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TechCrunch

TechCrunch reporter Brian Heater spotlights a new study by Prof. Daron Acemoglu that examines the impact of automation on the workforce. “We’re starting with a very clear premise here: in 21st-century America, the wealth gap is big and only getting bigger,” writes Heater. “The paper, ‘Tasks, Automation, and the Rise in U.S. Wage Inequality,’ attempts to explore the correlation between the growing income gap and automation.”

Popular Science

Popular Science reporter Andrew Paul writes that a study co-authored by Institute Prof. Daron Acemoglu examines the impact of automation on the workforce over the past four decades and finds that “‘so-so automation’ exacerbates wage gaps between white and blue collar workers more than almost any other factor.”

Politico

Prof. Cynthia Breazeal discusses her work exploring how artificial intelligence can help students impacted by Covid, including refugees or children with disabilities, reports Ryan Heath for Politico. “We want to be super clear on what the role is of the robot versus the community, of which this robot is a part of. That's part of the ethical design thinking,” says Breazeal. “We don't want to have the robot overstep its responsibilities. All of our data that we collect is protected and encrypted.”

TechCrunch

TechCrunch reporter Brian Heater spotlights new MIT robotics research, including a team of CSAIL researchers “working on a system that utilizes a robotic arm to help people get dressed.” Heater notes that the “issue is one of robotic vision — specifically finding a method to give the system a better view of the human arm it’s working to dress.”

TechCrunch

A new study by MIT researchers finds people are more likely to interact with a smart device if it demonstrates more humanlike attributes, reports Brian Heater for TechCrunch. The researchers found “users are more likely to engage with both the device — and each other — more when it exhibits some form of social cues,” writes Heater. “That can mean something as simple as the face/screen of the device rotating to meet the speaker’s gaze.”

Forbes

Forbes contributor Stephanie MacConnell spotlights the work of research affiliate Shriya Srinivasan PhD '20 in a roundup of women under the age of 30 who are transforming U.S. healthcare. Srinivasan is “working on technology that will enable patients to control and even ‘feel’ sensation through their prosthetic limb,” notes MacConnell.

Popular Science

Popular Science reporter Charlotte Hu writes that MIT researchers have simulated an environment in which socially-aware robots are able to choose whether they want to help or hinder one another, as part of an effort to help improve human-robot interactions. “If you look at the vast majority of what someone says during their day, it has to do with what other [people] want, what they think, getting what that person wants out of another [person],” explains research scientist Andrei Barbu. “And if you want to get to the point where you have a robot inside someone’s home, understanding social interactions is incredibly important.”

TechCrunch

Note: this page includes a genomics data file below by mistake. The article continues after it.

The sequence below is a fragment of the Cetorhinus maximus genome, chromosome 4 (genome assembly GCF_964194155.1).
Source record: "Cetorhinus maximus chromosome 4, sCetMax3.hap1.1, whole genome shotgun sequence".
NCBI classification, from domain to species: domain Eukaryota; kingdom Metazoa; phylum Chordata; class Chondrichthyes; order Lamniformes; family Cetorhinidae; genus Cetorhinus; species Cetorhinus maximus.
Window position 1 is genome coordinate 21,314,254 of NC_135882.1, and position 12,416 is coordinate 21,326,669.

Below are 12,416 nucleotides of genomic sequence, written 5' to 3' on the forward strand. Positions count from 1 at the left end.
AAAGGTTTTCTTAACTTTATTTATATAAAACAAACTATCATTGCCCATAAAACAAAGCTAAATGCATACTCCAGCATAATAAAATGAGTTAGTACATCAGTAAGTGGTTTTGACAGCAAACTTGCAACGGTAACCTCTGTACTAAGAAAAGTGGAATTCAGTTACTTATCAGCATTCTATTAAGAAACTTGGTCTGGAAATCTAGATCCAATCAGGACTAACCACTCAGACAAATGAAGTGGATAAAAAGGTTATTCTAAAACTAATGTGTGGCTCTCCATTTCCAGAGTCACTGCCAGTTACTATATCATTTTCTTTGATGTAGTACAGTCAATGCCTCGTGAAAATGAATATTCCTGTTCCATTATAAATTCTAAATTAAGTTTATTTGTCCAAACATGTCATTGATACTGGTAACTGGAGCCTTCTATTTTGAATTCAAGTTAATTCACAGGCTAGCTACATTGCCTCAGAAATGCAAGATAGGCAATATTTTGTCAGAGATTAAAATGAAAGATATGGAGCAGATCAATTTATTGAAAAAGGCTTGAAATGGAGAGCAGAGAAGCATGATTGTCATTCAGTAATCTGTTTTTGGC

MIT researchers have developed a new machine learning system that can help robots learn to perform certain social interactions, reports Brian Heater for TechCrunch. “Researchers conducted tests in a simulated environment, to develop what they deemed ‘realistic and predictable’ interactions between robots,” writes Heater. “In the simulation, one robot watches another perform a task, attempts to determine the goal and then either attempts to help or hamper it in that task.”

Mashable

MIT researchers are using magnets to help improve control of prosthetic limbs, reports Emmett Smith for Mashable. “The researchers inserted magnetic beads into muscle tissue to track the specific movements of each muscle,” reports Smith. “That information is then transferred to the bionic limb, giving the users direct control over it.”

Mashable

In this video, Mashable spotlights how MIT researchers have developed a new system that can 3-D print objects without human intervention. “The system works thanks to a software toolkit that lets you design custom blueprints,” Mashable explains.

TechCrunch

CSAIL researchers have developed a new system, dubbed LaserFactory, that can print custom devices and robots without human intervention, reports Brian Heater for TechCrunch. “The system is comprised of a software kit and hardware platform designed to create structures and assemble circuitry and sensors for the machine,” Heater writes.

Boston Globe

Boston Globe reporter Hiawatha Bray spotlights Pison Technology, an MIT startup that has developed a new gesture control system that can be used to manipulate “digital devices by intercepting the electronic traffic between our hands and our brains, and translating them into commands the machines can understand.”

Mashable

In this video, Mashable spotlights how MIT researchers have developed an origami-inspired soft robotic gripper that can grasp a wide variety of objects. 

Financial Times

In an article for the Financial Times, Ashley Nunes, a research affiliate at MIT, writes about the Ethiopian Airlines crash and examines the limits of automation. “The more automated the system, the more crucial the human operator becomes,” writes Nunes. “That’s because automation doesn’t purge demand for human labour, instead it changes the type of labour needed.”

Fast Company

Fast Company reporter Mark Wilson writes that CSAIL researchers have developed a new soft robotic gripper that is modeled after a Venus flytrap. “Dubbed the Magic Ball, it’s a rubber and plastic structure that can contract around an object like an origami flower,” Wilson explains.